The queue area at the Haunted Mansion at Disneyland features a row of changing portraits wherein paintings everyday scenes are revealed as sinister and haunted (originally the effect was done with crossfading slide-projectors; now it's done with an amazing, crisp electroluminiscent effect).
There were a lot of potential gags designed for the hallway (for example, the miser who spontaneously combusts!), and while the paintings the Imagineers settled are part of the best queue in theme-park history, I can't help but wish a few of those nearly-was gags had made it into the ride.
One example is "The Stab," based on a well-known Currier and Ives print, which Imagineer Marc Davis reimagined as a murder scene. As the Long Forgotten Blog writes: "So it's another example of Marc riffing off of a known image, in this case wickedly reading murderous intent in this dear lady's so seemingly innocent eyes. You know, her face does seem to me to have an utter blankness about it, despite the Mona Lisa smile, that allows the viewer to imagine virtually any thought lurking behind it."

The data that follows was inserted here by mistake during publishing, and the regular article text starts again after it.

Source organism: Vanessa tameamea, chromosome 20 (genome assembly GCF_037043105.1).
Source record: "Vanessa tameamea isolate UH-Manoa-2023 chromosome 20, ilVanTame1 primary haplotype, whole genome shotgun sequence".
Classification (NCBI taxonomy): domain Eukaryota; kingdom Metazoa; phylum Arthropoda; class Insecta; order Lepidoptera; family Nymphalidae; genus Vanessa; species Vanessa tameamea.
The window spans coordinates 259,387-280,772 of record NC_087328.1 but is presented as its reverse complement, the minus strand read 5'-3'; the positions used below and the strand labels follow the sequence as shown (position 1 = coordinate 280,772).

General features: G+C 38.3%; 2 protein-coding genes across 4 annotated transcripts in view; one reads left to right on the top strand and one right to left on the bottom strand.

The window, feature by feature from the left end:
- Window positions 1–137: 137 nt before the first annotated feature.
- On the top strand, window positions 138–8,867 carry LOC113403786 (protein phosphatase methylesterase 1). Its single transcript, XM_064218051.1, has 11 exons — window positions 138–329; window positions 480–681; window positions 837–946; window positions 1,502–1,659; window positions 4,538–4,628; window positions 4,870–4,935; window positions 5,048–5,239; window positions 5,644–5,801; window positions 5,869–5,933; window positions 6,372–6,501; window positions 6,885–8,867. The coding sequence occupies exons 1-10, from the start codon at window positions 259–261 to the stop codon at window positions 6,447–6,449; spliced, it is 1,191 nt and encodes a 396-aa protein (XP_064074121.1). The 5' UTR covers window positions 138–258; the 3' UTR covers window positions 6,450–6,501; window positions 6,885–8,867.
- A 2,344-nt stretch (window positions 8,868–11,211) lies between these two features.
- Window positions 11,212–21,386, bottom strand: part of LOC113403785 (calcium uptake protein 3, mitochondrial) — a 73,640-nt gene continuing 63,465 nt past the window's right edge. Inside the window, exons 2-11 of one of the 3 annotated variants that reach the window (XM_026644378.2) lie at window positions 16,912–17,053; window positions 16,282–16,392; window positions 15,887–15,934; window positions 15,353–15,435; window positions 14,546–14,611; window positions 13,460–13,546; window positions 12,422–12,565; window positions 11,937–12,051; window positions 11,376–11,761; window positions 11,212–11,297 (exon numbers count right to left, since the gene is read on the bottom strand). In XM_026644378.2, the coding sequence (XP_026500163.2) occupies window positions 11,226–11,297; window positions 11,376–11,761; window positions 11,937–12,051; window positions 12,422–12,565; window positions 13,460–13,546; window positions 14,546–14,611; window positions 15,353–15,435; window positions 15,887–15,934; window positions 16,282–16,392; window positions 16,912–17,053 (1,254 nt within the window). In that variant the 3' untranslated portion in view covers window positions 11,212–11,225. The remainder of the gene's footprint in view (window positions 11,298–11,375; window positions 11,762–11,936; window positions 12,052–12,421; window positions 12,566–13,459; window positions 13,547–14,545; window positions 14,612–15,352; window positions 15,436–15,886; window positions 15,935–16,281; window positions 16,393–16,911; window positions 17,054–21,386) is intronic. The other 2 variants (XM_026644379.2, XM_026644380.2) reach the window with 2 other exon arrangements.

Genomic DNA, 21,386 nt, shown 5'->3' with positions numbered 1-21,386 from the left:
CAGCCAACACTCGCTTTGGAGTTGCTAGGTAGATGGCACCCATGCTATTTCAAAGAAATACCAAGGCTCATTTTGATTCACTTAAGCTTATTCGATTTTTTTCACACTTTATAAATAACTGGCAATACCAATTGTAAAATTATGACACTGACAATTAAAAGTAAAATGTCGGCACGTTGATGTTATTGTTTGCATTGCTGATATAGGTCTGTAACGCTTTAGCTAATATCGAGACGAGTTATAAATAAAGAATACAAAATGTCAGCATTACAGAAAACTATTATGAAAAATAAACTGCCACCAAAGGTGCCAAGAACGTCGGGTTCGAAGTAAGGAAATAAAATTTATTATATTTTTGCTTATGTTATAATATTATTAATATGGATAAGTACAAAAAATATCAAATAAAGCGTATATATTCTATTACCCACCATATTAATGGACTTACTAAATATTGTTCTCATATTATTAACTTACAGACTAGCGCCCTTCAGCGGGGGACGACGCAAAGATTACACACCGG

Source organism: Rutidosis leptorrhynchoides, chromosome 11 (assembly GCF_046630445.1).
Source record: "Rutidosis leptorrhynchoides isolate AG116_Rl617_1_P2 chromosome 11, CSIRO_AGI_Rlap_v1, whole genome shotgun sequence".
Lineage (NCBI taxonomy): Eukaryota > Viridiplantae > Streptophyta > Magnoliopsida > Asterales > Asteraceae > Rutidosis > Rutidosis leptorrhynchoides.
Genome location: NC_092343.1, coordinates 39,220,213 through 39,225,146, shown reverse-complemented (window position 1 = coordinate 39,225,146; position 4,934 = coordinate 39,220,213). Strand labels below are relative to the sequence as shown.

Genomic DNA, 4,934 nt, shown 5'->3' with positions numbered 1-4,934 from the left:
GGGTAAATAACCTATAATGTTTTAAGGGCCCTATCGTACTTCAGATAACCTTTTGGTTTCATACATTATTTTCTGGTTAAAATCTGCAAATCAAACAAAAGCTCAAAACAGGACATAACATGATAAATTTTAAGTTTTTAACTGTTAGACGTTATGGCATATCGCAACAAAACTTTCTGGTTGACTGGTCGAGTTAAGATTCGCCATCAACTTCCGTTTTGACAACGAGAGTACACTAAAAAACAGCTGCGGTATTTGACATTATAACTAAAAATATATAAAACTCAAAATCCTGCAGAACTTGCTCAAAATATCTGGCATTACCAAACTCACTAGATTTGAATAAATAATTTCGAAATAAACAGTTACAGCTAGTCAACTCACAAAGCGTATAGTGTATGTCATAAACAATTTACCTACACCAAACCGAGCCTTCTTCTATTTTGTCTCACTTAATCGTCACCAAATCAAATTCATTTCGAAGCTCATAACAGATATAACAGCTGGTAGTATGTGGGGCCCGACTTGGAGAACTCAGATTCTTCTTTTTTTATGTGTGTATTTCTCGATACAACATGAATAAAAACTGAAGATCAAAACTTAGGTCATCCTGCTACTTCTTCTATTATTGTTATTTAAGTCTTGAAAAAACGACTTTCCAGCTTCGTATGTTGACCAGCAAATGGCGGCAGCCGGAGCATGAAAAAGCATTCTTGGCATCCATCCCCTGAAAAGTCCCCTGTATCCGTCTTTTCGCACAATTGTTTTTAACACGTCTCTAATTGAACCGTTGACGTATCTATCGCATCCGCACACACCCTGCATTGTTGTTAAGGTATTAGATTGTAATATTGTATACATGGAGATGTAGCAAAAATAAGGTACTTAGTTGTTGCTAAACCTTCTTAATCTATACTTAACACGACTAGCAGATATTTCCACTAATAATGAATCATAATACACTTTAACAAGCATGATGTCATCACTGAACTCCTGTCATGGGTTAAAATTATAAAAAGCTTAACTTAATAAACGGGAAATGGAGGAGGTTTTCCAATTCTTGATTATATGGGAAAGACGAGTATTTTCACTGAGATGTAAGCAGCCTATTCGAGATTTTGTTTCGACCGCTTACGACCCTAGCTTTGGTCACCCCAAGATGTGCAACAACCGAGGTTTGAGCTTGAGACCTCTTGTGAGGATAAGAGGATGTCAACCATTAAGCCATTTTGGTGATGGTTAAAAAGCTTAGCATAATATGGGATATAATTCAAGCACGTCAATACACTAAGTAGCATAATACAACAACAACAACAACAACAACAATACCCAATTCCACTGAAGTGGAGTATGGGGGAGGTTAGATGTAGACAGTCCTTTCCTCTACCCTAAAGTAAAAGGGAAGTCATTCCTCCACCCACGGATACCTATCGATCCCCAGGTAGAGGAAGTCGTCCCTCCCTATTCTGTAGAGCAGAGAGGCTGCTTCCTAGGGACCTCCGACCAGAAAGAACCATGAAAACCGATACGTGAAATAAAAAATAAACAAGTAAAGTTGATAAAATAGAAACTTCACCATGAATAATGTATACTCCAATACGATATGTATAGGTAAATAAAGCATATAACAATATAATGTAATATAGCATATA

Long Forgotten also mentions that my friend (and sometime Boing Boing contributor, and former Imagineering colleague) Chris Merritt is just wrapping up an astounding, two-volume history of Marc Davis that comes out on Labor Day. Chris was Davis's protege, and the rarities, never-seen sketches, and insider dope he has on Davis are absolutely mind-blowing. I've pre-ordered my copy: it's a $105, slipcased, two-volume hardcover set.
The thing that probably inspired Davis, however, is the ambiguity of the object the woman is holding in her right hand. It's probably a folded fan, but it could be a knife, right? And she's sorta holding it where he can't see it, right? All of a sudden the picture is funny, if you have a macabre sense of humor.
Nine Years [Long Forgotten]
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